Novel, automated cell-line development technology can be leveraged to rapidly screen more cell types to select optimum cell lines capable of delivering high productivity and antibody quality throughout several generations. Picodroplet single cell analysis systems, based on the encapsulation of single cells into picolitre-volume aqueous droplets, have added a promising new dimension to cell line development and recombinant protein production. This high-throughput microfluidic technology improves the accuracy and efficiency of screening and culture development.
Miniaturized picodroplets provide a highly controlled microenvironment for studying individual cells, chemical and biochemical reactions, and cell–cell interactions while preserving cell viability, thus outperforming standard fluorescence-activated cell sorting (FACS). Picodroplets enable researchers to gain information on a single cell and the heterogeneity of a cell population that, otherwise, cannot be obtained using standard bulk assays (4).
Within a picodroplet, encapsulated cell-secreted molecules quickly accumulate to a concentration that can be measured consistently and quantitatively utilizing assays based on the Förster resonance energy transfer theory (FRET). Two fluorescent probes, the donor and acceptor, will attach to the target secreted molecule in a FRET experiment. The binding event brings the probes together, resulting in energy transfer from donor to acceptor, seen as a reduction in the donor’s fluorescence signal and a rise in the acceptor’s fluorescence signal. Picodroplets containing desired cells can then be fluorescently sorted and distributed into individual wells on a microtiter plate for downstream analysis (5). This procedure is carried out seamlessly within a picodroplet single-cell analysis device, resulting in a simplified, automated workflow (Figure 1).
A benefit of FRET is that it may be customized to detect two different BsAb specificities concurrently, allowing for fast identification of single cells generating properly constructed BsAbs (Figure 2). When used in conjunction with picodroplet technology, researchers can isolate single cells and trap all factors produced by those cells within a picodroplet that reduces diffusion and increases detection sensitivity. After just one to four hours of incubation, cell-secreted molecules reach a detectable concentration, permitting the analysis of the secretion profile and quality of the products from each cell clone within much shorter timelines (5). The ability to visualize single cells also allows for quicker and more accurate proof of monoclonality as required by regulatory agencies (3).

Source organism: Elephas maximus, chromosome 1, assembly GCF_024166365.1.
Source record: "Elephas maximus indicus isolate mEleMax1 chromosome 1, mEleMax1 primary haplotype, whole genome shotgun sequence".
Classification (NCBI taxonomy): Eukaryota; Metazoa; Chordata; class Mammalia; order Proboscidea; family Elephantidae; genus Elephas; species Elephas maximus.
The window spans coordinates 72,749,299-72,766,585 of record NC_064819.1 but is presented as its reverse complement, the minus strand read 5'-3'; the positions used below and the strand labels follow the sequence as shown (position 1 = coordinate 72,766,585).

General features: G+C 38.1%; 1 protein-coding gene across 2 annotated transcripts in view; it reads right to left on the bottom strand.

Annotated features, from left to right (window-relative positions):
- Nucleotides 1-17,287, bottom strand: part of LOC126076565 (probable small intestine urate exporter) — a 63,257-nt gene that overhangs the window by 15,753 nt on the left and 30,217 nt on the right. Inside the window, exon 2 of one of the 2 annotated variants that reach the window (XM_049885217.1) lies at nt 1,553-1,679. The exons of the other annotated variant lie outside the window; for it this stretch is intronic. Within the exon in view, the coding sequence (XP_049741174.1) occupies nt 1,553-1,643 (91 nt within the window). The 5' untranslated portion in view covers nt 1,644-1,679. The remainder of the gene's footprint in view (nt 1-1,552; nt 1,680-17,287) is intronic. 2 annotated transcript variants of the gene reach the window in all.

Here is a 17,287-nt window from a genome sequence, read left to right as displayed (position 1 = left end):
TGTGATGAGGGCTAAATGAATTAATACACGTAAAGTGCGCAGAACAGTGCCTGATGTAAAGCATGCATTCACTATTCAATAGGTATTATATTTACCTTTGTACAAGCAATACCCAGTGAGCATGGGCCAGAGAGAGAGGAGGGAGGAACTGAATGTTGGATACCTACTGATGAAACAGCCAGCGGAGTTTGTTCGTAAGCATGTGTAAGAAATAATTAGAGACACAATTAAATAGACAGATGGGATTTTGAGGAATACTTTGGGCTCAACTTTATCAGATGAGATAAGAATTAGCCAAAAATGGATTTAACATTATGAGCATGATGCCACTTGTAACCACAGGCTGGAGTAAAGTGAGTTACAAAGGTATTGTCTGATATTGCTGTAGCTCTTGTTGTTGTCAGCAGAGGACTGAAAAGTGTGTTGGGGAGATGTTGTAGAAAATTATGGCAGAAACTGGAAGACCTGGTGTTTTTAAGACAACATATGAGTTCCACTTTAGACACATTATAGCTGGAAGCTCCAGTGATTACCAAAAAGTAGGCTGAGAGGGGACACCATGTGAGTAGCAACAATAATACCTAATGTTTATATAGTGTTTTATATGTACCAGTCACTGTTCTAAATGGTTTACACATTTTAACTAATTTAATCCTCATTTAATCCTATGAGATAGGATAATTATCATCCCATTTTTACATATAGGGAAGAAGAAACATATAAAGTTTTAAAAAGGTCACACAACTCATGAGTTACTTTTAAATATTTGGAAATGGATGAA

Due to the miniaturization of picodroplets, screening throughput is significantly greater than conventional techniques and more cost-efficient because of the miniaturized reagent requirements. By leveraging these enhanced single-cell analysis capabilities, researchers can now encapsulate and analyze hundreds of thousands to millions of cells in a single experimental run. Thus, providing a powerful tool to screen a vast cell population more efficiently and establish possible development clones in one day (5). As a result, fewer clones require downstream testing, allowing researchers to shorten overall project deadlines and conserve cell line development resources for BsAbs.
In addition to improved workflow performance and productivity, the new automated workflow frees scientists working in the cell culture and process development environments from tedious manual processes (5). Scientific teams can complete more projects in a given period while spending less time manually completing routine bench work. Compared to more traditional screening systems, automated picodroplet-based single-cell technologies are developed with integrated user-friendly software that require little training to apply, offering a low-risk, low-effort option to streamline workflows (3).
Picodroplet technologies have transformed single cell analysis in the discovery and development of novel therapeutics, enabling advancements in a number of applications, including BsAbs development. These complex molecules are forecast to be the next wave of biotherapeutics, providing greater patient benefits through their improved specificity and efficacy compared to monovalent antibody therapeutics (3). By using picodroplets to encapsulate single cells, these automated platforms not only enable more efficient processes, but offer significant cost savings. In doing so, picodroplet technologies can overcome many of the critical challenges in bispecific cell line development and ultimately increase productivity in biopharmaceutical discovery and development.
1. A. Mullard, “FDA Approves 100th Monoclonal Antibody Product,” www.nature.com, May 5, 2021.
2. S. Nie, et al., Antibody Therapeutics 3 (1) 18–62 (2020).
3. F. Saunders, International Biopharmaceutical Industry 2 (2) 42–45 (2019).
4. K. Matua, F. Rivello, and W.T.S. Huck, Adv. Biosys. 4, 1900188 (2020).
5. D. Josephides, et al., SLAS Technology 25 (2) 177–189 (2020).
Olivia Hughes, firstname.lastname@example.org, is a senior marketing associate at Sphere Fluidics.
Vol. 34, No. 8
When referring to this article, please cite it as O. Hughes, “Using Picodroplet Technology to Optimize Bispecific Cell Lines,” BioPharm International 34 (8) 20–22 (2021).